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Less than three months have passed since residents in Dallas City Council District 10 rang in the new year, and in that time, three homicides, 349 assaults, and 274 thefts have occurred in the Lake Highlands area.

The crime rates in almost all categories for District 10 are lower today than they were at this time last year. Property crimes have dropped 16 percent and crimes against persons have dropped 20 percent, according to the City of Dallas crime statistics dashboard. An overall 18 percent decrease in crime was reported in District 10 year-to-date.

But residents and candidates vying for the District 10 Dallas City Council seat are taking a close look at the proposed influx of affordable housing that some say could result in a D10 crime spike. 

District 10 Councilman Adam McGough is not seeking re-election in May due to term limits. Four candidates are vying for the District 10 seat: Sirrano Keith BaldeoBrian HasenbauerKathy Stewart, and Chris Carter

Hasenbauer, a former community development commissioner, said residents are scared of concentrated areas of poverty, a sentiment heard at a recent neighborhood meeting on the proposed Cypress Creek at Forest Lane development.

“Affordable housing has a lot of misconceptions, and one of them is that affordable housing development today is similar to past projects where 100 percent of the units are for those on housing vouchers or need public assistance,” Hasenbauer told “This is no longer true, and most affordable housing units are for those with jobs such as teachers, police officers, bus drivers, and hard-working citizens who are just trying to make ends meet.”

The candidate said he supports multi-family housing projects that include 40 percent or less “affordable” units “to ensure neighborhood support and to provide for a more balanced income distribution.”

Housing And Crime in Lake Highlands

District 10 is home to Town Creek, where residents say they haven’t had a violent crime reported in more than two years. The 696-home Moss Farm development touts safety as a top priority. The under-construction Goose at White Rock Valley development will feature 36 energy-efficient homes in the $700,000s.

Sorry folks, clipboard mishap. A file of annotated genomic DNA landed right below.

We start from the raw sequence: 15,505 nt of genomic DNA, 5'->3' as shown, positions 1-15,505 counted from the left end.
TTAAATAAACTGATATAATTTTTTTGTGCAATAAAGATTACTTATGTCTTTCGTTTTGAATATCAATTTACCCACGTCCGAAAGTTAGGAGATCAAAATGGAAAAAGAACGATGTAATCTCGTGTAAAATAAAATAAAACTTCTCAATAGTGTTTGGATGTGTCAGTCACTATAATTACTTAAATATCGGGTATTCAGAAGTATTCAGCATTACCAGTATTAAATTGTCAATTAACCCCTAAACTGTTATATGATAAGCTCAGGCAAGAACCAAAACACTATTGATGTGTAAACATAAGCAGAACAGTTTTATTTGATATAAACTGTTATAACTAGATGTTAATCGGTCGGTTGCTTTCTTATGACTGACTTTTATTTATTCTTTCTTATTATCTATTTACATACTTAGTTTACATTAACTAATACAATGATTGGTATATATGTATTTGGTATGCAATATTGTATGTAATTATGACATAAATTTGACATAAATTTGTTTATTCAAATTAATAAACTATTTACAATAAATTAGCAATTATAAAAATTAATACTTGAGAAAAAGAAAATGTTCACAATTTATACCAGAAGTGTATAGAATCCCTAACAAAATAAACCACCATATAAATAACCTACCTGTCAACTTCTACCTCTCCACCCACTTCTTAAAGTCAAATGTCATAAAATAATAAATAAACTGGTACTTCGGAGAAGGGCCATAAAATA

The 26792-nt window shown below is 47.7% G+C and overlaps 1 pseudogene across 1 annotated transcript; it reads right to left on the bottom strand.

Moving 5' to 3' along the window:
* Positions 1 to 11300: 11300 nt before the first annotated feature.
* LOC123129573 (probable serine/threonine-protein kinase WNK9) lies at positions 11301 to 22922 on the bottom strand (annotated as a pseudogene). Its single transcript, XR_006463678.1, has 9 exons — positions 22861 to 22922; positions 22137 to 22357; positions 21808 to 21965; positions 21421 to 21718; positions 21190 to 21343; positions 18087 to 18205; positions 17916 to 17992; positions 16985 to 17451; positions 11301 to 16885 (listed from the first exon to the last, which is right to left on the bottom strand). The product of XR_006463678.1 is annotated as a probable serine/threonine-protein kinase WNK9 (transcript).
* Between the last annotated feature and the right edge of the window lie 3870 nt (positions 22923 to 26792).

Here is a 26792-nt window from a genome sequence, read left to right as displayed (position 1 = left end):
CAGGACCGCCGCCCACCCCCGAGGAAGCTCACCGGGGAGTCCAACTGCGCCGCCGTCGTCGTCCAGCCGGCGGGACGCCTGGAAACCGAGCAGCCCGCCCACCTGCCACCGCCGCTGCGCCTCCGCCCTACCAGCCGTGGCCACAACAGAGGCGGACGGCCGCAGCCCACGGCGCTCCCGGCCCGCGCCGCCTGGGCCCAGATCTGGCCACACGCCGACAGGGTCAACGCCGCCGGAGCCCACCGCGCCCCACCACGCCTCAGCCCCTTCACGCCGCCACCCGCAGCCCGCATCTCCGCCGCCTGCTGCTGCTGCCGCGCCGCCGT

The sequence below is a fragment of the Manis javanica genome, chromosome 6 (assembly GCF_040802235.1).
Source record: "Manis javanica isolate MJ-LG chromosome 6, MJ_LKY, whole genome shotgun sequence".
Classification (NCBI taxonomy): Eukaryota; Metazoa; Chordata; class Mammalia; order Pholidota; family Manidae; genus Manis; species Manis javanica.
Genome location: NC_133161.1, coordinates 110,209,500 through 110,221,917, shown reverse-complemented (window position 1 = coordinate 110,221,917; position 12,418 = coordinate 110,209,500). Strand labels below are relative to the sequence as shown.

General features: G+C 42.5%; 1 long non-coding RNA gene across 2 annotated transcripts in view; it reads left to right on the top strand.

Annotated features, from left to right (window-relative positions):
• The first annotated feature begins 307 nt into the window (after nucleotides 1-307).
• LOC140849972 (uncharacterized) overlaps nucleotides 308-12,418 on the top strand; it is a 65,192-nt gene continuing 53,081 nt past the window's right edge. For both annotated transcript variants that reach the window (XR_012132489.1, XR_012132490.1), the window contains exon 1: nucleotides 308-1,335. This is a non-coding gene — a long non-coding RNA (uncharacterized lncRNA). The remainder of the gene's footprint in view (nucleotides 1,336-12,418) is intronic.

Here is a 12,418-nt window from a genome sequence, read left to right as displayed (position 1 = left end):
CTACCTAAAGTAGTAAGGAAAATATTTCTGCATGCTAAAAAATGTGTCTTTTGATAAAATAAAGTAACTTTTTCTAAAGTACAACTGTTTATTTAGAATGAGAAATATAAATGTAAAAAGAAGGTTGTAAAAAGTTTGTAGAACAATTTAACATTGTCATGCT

Town Creek

Homeowners of late have been celebrating a high school basketball team that just earned a state title. Youth primarily attend Richardson ISD schools, which earned a B rating from the Texas Education Agency.  

So it’s clear that District 10 isn’t generally considered a hotspot for criminal activity, although one property on the north side of Vantage Point Drive near Greenville Avenue, dubbed “Hotel from Hell” by neighbors, comes to mind when reviewing high-profile illegal activity in Northeast Dallas. 

Dallas Police Lt. Brian Payne told residents at an October community meeting that numerous arrests for murder, drug trafficking, sex crimes, and stolen vehicles were made at the hotel, which at the time was operating as an Extended Stay America. The FBI and Drug Enforcement Agency were involved, and at least two former hotel employees were sent to federal prison. 

Since that time, police have reported that the site is mostly vacant and crime has been significantly reduced or eliminated. 

A proposal to repurpose the property into voucher-based affordable housing with wraparound services is slated to go before the city council in May. 

Crime in Low-Income Housing Developments

Attorney Mark Melton of the Dallas Eviction Advocacy Center and representatives of the DHA (formerly Dallas Housing Authority) have told that voucher-holders typically make great tenants because they’re employed and want to do whatever it takes to keep their vouchers intact. 

Not everyone agrees.